Physical constants of poly(di-methyl silane) are estimated from the characteristics of the surface acoustic wave (SAW) propagating along poly(di-methyl silane)/(128°rot.Y-X) LiNbO3 structure. The values of c11 and c44 are estimated to be (5.9±0.9)×1010 and (1.2±0.3)×1010 N/m2, respectively. Using the obtained stiffness constants and density of poly(di-methyl silane), the leaky SAW propagation character is estimated from the numerical calculation based on the first-principle-equations. As a result, it is found that liquid/polysilane/(128°rot.Y-X) LiNbO3 structure is useful for estimating physical constants of the liquid loaded on the device surface, i.e., the surface of the polysilane thin film View full abstract»

    Full text access may be available. Click article title to sign in or learn about subscription options.
  • Accurate measurements of longitudinal-wave velocity in IIW-type calibration blocks

    Page(s): 1159 - 1162 vol.2
    Save to Project icon | Request Permissions | Click to expandQuick Abstract | PDF file iconPDF (308 KB)  

    A proposed ISO standard specifies tolerances on longitudinal-wave velocity measurements made on IIW-type calibration blocks. These specifications conflict with current ASTM standards for velocity measurements. We evaluate the tolerances of the proposed ISO standard by measuring the longitudinal-wave velocities on a series of blocks, discuss the uncertainties in the measurements, and evaluate the practicality of the proposed standard View full abstract»

    Full text access may be available. Click article title to sign in or learn about subscription options.
  • Piezoelectric photoacoustic spectra of bulk CuInS2 single crystals grown by the traveling heater method

    Page(s): 1239 - 1242 vol.2
    Save to Project icon | Request Permissions | Click to expandQuick Abstract | PDF file iconPDF (240 KB)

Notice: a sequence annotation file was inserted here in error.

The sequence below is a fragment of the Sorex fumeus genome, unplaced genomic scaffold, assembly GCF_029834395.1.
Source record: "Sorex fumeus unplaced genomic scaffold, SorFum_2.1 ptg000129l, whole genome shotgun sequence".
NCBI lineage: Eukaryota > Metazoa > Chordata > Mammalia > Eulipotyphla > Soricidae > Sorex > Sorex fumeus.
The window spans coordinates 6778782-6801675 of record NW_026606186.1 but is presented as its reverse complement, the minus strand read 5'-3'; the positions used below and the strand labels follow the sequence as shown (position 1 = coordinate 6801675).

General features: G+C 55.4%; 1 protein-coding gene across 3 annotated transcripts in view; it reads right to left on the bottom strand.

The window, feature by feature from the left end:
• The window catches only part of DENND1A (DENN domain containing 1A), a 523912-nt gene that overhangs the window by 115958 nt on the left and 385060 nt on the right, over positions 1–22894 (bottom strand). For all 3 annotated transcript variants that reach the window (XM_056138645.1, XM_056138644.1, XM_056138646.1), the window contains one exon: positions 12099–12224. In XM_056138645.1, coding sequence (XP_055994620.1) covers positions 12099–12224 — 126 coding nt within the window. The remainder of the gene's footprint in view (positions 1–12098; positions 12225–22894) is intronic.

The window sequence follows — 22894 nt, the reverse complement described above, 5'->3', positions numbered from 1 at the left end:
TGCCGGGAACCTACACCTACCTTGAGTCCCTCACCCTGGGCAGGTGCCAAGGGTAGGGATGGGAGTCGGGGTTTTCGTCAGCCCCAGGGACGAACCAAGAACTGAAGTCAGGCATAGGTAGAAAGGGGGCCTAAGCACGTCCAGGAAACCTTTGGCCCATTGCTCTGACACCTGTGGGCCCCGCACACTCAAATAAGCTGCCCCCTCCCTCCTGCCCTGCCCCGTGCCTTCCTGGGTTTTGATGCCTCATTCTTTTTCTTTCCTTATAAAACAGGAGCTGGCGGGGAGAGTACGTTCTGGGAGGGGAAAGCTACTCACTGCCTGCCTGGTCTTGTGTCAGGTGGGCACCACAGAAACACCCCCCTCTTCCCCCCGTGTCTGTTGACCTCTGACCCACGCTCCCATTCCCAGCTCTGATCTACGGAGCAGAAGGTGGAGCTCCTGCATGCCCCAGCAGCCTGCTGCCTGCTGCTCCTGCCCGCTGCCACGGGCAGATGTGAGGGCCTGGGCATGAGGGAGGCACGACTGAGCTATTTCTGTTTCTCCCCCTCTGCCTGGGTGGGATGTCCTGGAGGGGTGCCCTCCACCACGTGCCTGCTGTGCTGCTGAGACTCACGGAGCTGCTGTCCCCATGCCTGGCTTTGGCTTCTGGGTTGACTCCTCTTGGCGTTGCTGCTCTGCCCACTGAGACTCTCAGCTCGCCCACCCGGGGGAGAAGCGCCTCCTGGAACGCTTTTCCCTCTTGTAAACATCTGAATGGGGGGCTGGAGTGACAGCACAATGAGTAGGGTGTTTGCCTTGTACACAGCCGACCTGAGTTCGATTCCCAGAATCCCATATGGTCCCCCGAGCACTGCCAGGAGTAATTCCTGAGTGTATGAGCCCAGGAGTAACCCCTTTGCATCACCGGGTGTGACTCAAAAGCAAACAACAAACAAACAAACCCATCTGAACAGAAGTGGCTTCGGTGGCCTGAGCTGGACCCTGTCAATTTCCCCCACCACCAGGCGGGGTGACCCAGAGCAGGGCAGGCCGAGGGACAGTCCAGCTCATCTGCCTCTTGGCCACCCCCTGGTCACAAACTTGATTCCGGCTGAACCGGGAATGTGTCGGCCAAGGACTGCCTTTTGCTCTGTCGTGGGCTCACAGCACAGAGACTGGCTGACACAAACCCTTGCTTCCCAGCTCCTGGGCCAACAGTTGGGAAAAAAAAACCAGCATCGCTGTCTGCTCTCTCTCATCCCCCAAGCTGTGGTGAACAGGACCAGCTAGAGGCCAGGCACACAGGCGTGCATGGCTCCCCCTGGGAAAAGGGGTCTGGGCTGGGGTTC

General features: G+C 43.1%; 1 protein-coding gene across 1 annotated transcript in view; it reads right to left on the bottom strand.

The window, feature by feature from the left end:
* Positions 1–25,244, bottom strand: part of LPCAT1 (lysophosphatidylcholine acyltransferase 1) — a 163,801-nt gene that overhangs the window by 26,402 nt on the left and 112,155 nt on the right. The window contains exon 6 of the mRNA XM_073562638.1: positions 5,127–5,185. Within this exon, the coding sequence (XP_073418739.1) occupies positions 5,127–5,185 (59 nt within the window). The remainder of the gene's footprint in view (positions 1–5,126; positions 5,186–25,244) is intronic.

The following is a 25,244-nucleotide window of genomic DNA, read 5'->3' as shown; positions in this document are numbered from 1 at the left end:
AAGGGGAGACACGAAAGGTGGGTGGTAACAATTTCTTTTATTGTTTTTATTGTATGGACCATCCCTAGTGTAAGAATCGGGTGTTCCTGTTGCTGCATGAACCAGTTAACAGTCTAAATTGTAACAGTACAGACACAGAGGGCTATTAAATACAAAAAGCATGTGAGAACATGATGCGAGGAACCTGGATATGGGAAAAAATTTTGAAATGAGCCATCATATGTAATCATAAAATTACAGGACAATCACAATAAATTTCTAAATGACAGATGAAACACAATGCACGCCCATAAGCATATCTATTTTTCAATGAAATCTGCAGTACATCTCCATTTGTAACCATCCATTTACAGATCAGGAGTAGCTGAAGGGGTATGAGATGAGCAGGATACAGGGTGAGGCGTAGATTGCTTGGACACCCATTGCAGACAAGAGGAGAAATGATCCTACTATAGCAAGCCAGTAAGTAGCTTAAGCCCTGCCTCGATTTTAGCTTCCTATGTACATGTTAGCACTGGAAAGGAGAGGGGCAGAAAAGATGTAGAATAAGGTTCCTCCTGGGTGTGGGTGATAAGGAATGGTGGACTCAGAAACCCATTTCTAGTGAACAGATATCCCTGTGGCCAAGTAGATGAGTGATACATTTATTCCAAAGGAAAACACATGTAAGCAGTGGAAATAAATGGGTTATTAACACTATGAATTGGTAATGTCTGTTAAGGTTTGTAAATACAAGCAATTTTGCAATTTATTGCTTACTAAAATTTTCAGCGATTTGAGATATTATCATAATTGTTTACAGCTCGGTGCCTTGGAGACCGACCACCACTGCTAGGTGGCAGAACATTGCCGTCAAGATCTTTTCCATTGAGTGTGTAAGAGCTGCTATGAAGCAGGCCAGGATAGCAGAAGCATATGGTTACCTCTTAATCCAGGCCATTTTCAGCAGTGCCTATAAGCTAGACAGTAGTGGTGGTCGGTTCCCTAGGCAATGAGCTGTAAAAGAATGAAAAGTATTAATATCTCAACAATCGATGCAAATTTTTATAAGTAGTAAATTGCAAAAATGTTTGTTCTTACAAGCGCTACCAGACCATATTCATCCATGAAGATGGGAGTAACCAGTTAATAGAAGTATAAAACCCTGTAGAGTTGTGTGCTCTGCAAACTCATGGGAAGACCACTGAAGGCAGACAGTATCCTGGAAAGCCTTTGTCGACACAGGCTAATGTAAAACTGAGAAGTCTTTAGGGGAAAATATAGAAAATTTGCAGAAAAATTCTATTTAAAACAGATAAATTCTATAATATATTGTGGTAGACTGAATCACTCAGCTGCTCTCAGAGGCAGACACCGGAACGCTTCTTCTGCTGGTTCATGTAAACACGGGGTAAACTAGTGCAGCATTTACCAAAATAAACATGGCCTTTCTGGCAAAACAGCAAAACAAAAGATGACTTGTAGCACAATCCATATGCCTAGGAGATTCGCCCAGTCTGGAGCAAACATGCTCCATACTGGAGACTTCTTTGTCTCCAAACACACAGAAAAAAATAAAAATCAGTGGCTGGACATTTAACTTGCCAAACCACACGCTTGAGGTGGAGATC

The piezoelectric photoacoustic (PPA) spectra of bulk CuInS2 single crystals grown by a traveling heater method were observed at 80 K. Two PPA signals which are due to bandgap energy and an intrinsic defect are clearly observed. The activation energy of the intrinsic defect is estimated to be about 70 meV are obtained as nonradiative recombination centers for the first time View full abstract»

    Full text access may be available. Click article title to sign in or learn about subscription options.
  • A 3.5 MHz phased array probe using 0.91Pb(Zn1/3Nb2/3)O3-0.09PbTiO3 single crystal

    Page(s): 1847 - 1850 vol.2
    Save to Project icon | Request Permissions | Click to expandQuick Abstract | PDF file iconPDF (392 KB)  

    A novel 128-channel phased array probe for echocardiography with a center frequency of 3.5 MHz, using 0.91Pb(Zn1/3Nb2/3 )O3-0.09PbTiO3 (PZN-9%PT) single crystal has been fabricated to realize greater sensitivity and broader bandwidth properties. The echo amplitude of the PZN-9%PT single-crystal probe is about 5 dB higher than that of the conventional lead zirconate titanate (PZT) ceramic probe, and the fractional bandwidth is about 25 percentage points broader. The quality of a B mode image obtained by the PZN-9%PT probe satisfies the performance of the conventional PZT ceramic probe which has a center frequency of 3.75 MHz. At the reference frequency of 3 MHz, the Doppler sensitivity of the PZN-9%PT probe is about 5 dB higher than that of the PZT probe; the blood flow of a pulmonary vein in a hard-to-image patient is much more clearly imaged than in the case of using the PZT probe. These superior images are attributable to the use of sufficiently large PZN-9%PT single crystals obtained by the self-flux method View full abstract»

    Full text access may be available. Click article title to sign in or learn about subscription options.
  • Measurement of local elasticity of human carotid arterial walls and its relationship with risk index of atherosclerosis

    Page(s): 1451 - 1454 vol.2
    Save to Project icon | Request Permissions | Click to expandQuick Abstract | PDF file iconPDF (300 KB)  

    We have proposed a new method for evaluating the local elasticity of the arterial wall in order to diagnose the early stage atherosclerosis. In the case of the early stage atherosclerosis, the macular lesion is several millimeters in diameter. Therefore, it, is necessary to find the local change in the elasticity of the arterial wall. In the proposed method, the small change in thickness of the arterial wall during cardiac cycle is accurately measured using ultrasound, and the elasticity of the arterial wall can be evaluated in every small region of about 1 millimeter, which corresponds to the width of the ultrasonic beam. In the report, the proposed method is applied to human carotid arteries of 54 male patients and 30 healthy male subjects, where the patients have high risk factor of coronary heart diseases. From this results, the difference in the elasticity of the arterial walls between healthy subjects and patients is investigated View full abstract»